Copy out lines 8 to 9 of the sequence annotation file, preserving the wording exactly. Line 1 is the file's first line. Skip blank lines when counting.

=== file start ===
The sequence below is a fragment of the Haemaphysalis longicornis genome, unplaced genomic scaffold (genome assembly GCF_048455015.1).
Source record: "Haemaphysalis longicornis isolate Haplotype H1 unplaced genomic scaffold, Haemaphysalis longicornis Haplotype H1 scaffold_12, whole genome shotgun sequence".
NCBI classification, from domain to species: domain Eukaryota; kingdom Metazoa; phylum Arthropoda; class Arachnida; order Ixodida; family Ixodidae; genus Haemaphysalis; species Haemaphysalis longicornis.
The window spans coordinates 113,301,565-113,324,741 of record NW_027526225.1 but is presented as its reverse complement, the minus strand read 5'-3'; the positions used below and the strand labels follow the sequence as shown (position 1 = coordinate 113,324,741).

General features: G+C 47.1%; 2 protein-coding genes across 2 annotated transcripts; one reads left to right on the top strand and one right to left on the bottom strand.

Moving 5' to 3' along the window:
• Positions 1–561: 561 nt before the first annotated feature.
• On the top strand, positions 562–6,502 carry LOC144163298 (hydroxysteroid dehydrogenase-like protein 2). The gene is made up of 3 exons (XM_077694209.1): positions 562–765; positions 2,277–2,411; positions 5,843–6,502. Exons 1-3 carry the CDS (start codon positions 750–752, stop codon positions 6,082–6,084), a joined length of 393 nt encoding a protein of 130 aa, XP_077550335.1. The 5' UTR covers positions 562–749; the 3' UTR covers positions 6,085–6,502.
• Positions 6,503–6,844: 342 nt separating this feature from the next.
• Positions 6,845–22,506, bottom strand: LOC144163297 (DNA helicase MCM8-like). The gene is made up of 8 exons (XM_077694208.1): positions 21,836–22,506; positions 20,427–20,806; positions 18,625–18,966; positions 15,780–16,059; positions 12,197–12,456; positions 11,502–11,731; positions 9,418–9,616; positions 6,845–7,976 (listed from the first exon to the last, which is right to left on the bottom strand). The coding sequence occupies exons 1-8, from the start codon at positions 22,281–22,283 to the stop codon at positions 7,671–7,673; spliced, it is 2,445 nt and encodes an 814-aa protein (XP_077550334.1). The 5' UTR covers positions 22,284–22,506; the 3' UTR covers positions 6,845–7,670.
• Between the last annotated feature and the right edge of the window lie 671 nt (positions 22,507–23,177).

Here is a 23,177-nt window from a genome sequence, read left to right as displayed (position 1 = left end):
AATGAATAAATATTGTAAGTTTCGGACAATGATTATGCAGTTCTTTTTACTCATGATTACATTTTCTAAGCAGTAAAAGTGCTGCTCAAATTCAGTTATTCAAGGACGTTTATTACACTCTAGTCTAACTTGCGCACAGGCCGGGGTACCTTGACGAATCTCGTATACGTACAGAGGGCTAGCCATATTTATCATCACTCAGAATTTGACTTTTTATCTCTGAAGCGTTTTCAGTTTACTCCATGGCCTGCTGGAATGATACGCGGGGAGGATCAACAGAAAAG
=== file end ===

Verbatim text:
• On the top strand, positions 562–6,502 carry LOC144163298 (hydroxysteroid dehydrogenase-like protein 2). The gene is made up of 3 exons (XM_077694209.1): positions 562–765; positions 2,277–2,411; positions 5,843–6,502. Exons 1-3 carry the CDS (start codon positions 750–752, stop codon positions 6,082–6,084), a joined length of 393 nt encoding a protein of 130 aa, XP_077550335.1. The 5' UTR covers positions 562–749; the 3' UTR covers positions 6,085–6,502.
• Positions 6,503–6,844: 342 nt separating this feature from the next.